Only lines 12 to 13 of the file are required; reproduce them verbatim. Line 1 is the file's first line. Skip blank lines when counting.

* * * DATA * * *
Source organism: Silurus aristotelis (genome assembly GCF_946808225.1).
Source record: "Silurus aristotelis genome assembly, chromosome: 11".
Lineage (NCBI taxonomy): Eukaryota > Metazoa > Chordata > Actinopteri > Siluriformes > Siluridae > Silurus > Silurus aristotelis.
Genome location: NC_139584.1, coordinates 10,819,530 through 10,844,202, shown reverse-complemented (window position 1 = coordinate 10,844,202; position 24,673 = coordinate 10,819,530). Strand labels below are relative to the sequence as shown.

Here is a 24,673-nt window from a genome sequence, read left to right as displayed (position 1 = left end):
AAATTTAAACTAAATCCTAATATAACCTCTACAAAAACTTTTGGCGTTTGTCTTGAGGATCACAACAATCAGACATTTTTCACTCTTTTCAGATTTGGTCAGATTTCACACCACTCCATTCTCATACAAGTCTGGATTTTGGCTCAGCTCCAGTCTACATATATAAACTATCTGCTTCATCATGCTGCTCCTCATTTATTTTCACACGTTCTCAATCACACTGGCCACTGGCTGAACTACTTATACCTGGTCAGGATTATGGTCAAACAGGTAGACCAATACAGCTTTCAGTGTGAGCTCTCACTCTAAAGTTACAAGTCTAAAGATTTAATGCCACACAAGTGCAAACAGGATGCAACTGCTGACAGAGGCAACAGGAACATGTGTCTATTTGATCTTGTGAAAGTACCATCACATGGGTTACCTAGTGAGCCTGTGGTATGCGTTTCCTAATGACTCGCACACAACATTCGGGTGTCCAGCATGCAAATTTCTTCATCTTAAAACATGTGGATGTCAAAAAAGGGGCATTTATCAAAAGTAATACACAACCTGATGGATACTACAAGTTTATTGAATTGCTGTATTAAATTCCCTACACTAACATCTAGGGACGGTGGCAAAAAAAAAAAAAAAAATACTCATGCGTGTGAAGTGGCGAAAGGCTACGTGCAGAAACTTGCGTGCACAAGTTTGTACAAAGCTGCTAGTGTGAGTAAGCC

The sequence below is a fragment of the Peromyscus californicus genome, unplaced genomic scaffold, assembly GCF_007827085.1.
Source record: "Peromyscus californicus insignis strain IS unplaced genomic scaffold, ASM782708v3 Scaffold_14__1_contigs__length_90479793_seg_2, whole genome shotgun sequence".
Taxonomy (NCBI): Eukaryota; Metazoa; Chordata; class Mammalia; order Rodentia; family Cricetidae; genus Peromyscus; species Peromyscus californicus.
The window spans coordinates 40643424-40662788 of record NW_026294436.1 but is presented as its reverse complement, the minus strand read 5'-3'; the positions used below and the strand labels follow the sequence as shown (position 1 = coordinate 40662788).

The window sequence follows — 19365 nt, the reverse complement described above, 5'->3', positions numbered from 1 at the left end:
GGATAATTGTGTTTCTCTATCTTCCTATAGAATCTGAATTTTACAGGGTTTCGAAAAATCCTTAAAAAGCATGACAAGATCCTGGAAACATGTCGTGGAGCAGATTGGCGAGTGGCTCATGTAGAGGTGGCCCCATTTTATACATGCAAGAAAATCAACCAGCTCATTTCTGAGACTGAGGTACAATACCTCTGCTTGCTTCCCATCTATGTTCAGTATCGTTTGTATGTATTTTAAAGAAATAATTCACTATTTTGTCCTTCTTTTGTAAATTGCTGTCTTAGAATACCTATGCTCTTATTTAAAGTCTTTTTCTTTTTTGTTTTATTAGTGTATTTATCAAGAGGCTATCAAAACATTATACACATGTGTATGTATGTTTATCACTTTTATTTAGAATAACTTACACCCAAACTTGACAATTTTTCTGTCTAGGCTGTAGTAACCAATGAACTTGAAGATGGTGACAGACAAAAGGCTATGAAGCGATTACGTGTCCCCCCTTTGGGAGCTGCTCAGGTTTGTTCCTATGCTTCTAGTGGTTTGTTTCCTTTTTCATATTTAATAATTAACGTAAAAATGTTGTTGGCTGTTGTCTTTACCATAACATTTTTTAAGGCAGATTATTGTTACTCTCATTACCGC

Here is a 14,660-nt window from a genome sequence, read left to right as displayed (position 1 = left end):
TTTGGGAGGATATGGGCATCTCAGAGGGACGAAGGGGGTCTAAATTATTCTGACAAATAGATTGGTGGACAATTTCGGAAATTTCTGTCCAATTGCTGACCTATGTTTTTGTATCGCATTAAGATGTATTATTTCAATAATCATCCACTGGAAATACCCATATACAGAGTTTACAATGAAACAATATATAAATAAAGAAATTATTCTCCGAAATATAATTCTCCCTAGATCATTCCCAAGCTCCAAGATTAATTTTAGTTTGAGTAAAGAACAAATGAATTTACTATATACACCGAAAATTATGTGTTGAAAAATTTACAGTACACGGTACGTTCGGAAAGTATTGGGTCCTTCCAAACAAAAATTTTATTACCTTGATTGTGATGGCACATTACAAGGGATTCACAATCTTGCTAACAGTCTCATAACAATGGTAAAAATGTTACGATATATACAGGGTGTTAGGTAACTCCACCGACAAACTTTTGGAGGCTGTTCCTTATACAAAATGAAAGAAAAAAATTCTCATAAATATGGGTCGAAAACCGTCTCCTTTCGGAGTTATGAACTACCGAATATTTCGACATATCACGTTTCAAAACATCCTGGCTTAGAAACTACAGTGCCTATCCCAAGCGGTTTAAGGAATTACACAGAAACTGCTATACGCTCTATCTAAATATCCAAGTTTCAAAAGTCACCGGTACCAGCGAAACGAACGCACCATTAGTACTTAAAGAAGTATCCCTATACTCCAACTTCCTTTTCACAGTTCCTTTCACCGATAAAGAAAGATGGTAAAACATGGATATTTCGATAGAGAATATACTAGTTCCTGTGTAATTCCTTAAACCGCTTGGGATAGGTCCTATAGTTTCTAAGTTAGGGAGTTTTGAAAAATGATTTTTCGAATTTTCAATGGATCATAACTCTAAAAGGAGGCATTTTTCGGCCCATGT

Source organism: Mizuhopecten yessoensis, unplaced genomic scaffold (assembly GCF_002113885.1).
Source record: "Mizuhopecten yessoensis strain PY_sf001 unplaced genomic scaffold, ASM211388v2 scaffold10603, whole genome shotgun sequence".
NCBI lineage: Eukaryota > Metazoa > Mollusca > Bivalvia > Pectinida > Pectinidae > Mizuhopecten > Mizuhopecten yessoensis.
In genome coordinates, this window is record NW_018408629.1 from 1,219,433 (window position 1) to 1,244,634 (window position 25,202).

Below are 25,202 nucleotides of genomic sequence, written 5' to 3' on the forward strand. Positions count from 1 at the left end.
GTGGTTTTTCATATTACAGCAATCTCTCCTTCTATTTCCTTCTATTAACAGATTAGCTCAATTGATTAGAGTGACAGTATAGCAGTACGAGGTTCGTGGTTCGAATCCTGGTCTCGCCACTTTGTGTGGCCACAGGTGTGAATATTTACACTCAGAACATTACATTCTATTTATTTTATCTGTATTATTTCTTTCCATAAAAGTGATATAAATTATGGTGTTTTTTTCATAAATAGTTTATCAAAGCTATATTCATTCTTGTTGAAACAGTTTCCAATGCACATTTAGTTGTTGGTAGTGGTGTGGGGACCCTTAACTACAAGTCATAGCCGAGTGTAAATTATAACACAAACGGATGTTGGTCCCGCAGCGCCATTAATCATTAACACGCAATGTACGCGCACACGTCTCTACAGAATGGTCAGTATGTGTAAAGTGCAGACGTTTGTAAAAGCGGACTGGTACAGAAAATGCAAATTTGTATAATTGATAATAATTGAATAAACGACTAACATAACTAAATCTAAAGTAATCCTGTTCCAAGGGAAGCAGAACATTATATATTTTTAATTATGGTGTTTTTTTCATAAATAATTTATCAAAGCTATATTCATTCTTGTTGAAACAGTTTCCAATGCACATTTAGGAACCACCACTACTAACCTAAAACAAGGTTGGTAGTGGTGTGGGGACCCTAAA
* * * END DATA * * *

GGATAATTGTGTTTCTCTATCTTCCTATAGAATCTGAATTTTACAGGGTTTCGAAAAATCCTTAAAAAGCATGACAAGATCCTGGAAACATGTCGTGGAGCAGATTGGCGAGTGGCTCATGTAGAGGTGGCCCCATTTTATACATGCAAGAAAATCAACCAGCTCATTTCTGAGACTGAGGTACAATACCTCTGCTTGCTTCCCATCTATGTTCAGTATCGTTTGTATGTATTTTAAAGAAATAATTCACTATTTTGTCCTTCTTTTGTAAATTGCTGTCTTAGAATACCTATGCTCTTATTTAAAGTCTTTTTCTTTTTTGTTTTATTAGTGTATTTATCAAGAGGCTATCAAAACATTATACACATGTGTATGTATGTTTATCACTTTTATTTAGAATAACTTACACCCAAACTTGACAATTTTTCTGTCTAGGCTGTAGTAACCAATGAACTTGAAGATGGTGACAGACAAAAGGCTATGAAGCGATTACGTGTCCCCCCTTTGGGAGCTGCTCAGGTTTGTTCCTATGCTTCTAGTGGTTTGTTTCCTTTTTCATATTTAATAATTAACGTAAAAATGTTGTTGGCTGTTGTCTTTACCATAACATTTTTTAAGGCAGATTATTGTTACTCTCATTACCGC

Here is a 14,660-nt window from a genome sequence, read left to right as displayed (position 1 = left end):